Taking a look back at seven days of news and headlines across the world of Android, this week’s Android Circuit includes Samsung leaking the Galaxy Note 20, Fortnite surrenders to Google, the Moto Edge Plus’s secret, Huawei’s camera mistake, OnePlus’ wireless charging reviewed, and how the iPhone SE can defeat Android…
Android Circuit is here to remind you of a few of the many things that have happened around Android in the last week (and you can find the weekly Apple news digest here).
Samsung Leaks Galaxy Note 20
The upcoming Galaxy Note 20 has been leaked by a pretty solid source. Samsung. Thanks to a pop-up display in a Galaxy Store, we have another look at the upcoming phablet. Mihai Matei reports:
“Spotted by one of our readers in the Samsung Rewards section, the featured image for the ‘$1 Spot Themes’ category showcases three Galaxy smartphones (as seen above). They include an unreleased model – presumably the Galaxy Note 20 – sandwiched between the Galaxy S10+ and the Galaxy S20. This mysterious device looks quite a bit like the Galaxy Note 10, except it’s missing the Infinity-O display design with a centered selfie punch-hole.”
Fortnite Surrenders To Google
When Epic’s battle royale game Fortnite arrived on Android, it was launched outside of the Google App Store – a decision made by Epic because of the restrictive practices and Google’s rake on in-app purchases. Now the company has admitted defeat, citing the difficulty of side loading applications and user difficulty… but not before throwing one final barb at Mountain View. Nick Statt reports:
“Epic says it’s doing so because Google puts third-party software at a disadvantage by warning users of potential security issues that may not exist and characterising any software not issued through the Play Store as malware …Epic says it’s now going to release the game through an official Android channel, which means the company will now pay Google the 30 percent cut mandated by the Play Store for all in-app purchases.”
One Win For The Moto Edge
Motorola’s flagship Edge range has released its plus-sized handset, with the high-end specs, a curved display, and the required 5G modem that comes bundled with the SnapDragon 865 system on chip. David Lumb gets his hands on the new handset, and discovers a key feature:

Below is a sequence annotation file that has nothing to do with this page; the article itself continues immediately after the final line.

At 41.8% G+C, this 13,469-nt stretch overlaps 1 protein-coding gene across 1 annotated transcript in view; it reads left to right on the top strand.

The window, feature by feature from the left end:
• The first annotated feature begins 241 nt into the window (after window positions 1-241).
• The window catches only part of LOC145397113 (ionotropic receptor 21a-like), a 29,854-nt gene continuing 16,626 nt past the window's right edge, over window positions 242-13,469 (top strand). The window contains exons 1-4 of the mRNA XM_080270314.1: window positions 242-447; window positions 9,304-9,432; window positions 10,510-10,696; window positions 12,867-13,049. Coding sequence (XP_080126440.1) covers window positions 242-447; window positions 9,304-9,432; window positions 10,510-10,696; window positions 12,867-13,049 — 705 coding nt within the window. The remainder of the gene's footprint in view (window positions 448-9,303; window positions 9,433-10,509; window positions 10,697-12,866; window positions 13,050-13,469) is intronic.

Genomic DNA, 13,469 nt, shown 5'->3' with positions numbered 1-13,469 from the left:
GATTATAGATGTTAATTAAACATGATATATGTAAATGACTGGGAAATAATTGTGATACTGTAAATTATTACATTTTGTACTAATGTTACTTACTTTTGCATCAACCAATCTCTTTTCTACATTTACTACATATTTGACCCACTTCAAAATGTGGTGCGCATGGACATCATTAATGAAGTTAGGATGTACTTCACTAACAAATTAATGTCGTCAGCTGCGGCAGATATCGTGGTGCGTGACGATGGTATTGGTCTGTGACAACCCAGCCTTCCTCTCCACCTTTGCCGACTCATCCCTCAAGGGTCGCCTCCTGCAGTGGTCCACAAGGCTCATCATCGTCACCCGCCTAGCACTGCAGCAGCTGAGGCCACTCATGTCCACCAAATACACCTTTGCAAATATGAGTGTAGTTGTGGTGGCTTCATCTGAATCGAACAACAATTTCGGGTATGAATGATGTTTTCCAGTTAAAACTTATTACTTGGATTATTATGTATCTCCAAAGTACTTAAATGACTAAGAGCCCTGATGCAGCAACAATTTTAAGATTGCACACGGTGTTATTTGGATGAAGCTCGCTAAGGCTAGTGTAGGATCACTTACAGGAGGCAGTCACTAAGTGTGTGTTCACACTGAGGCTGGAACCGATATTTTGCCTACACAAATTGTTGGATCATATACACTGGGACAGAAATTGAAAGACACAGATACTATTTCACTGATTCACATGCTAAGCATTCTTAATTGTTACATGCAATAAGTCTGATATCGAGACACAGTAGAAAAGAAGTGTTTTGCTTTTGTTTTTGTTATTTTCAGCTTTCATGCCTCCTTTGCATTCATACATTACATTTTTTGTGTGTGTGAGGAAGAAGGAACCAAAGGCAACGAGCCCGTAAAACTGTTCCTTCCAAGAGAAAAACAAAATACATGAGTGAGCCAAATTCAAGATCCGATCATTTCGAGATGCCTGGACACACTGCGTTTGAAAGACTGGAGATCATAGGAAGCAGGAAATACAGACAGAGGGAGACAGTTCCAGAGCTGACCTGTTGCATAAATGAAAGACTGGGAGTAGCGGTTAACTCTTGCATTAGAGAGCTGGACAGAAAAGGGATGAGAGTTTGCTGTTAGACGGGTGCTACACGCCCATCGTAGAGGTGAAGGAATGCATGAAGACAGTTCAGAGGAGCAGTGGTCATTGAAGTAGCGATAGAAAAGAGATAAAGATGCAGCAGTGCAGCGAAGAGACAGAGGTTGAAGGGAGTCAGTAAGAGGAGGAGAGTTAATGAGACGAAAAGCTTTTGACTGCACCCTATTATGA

“Our limited time with the Edge Plus revealed a phone that can keep up with the best – but since it can’t out-muscle the established brands that dominate the market with phones that generally pack similar specs, it might come down to whether Motorola’s phone has the right unique features to seize the spotlight.
“Or maybe just having a 3.5mm jack will be enough.”
Huawei’s DSLR Mistake
Huawei’s latest photography competition on Weibo has showcased the imaging power of the latest Huawei phones, including the P40 Pro. Unfortunately one of the images was taken not by one of its smartphones, but by a Nikon DSLR. Adamya Sharma reports:
“Huawei has apologized for the mistake. The company said that an editor “wrongly marked” the photos in the promo video as “taken by Huawei phones.” The company also thanked the Weibo user for pointing out the discrepancy.”
Reviewing OnePlus’ First Wireless Charging Phone
Not only does the OnePLus 8 Pro include support for qi based wireless charging, it also supports a proprietary rapid wireless charging system. How does Warp Charge 30 Wireless get on in the real world? Ben Schoon reports:
“Faster wireless charging is genuinely great to have in your arsenal, but it’s not the entire point of wireless charging. Wireless charging is all about convenience. Where is the convenience of not plugging in your phone best? At night while you’re sleeping or at your desk during work. Those are two places where super-fast speeds just aren’t needed, basically making this charger pointless in those scenarios.”
This weekend will see the iPhone SE reach the hands of countless consumers, and the awareness of the $399 iOS-powered handset will rise. That poses a problem to Google in the mid-range. While manufactures fought over the $400-$500 price point, all of these ran Android. Now there’s a competitor outside of Google’s services. Imran Hussain looks at the impact:
“The cheapest Android smartphone that you can buy in the United States with a Snapdragon 865 costs more than $500. The phone will likely have an OLED display, but not having an OLED display never stopped iPhone XR or iPhone 11 from selling like hotcakes.
“…iPhone SE has not only rewritten the mid-range smartphone category rules, it also poses an important question: do you really need to buy that iPhone 11, Galaxy S20 or OnePlus 8 instead of iPhone SE?”
Android Circuit rounds up the news from the Android world every weekend here on Forbes. Don’t forget to follow me so you don’t miss any coverage in the future, and of course read the sister column in Apple Loop! Last week’s Android Circuit can be found here, and if you have any news and links you’d like to see featured in Android Circuit, get in touch!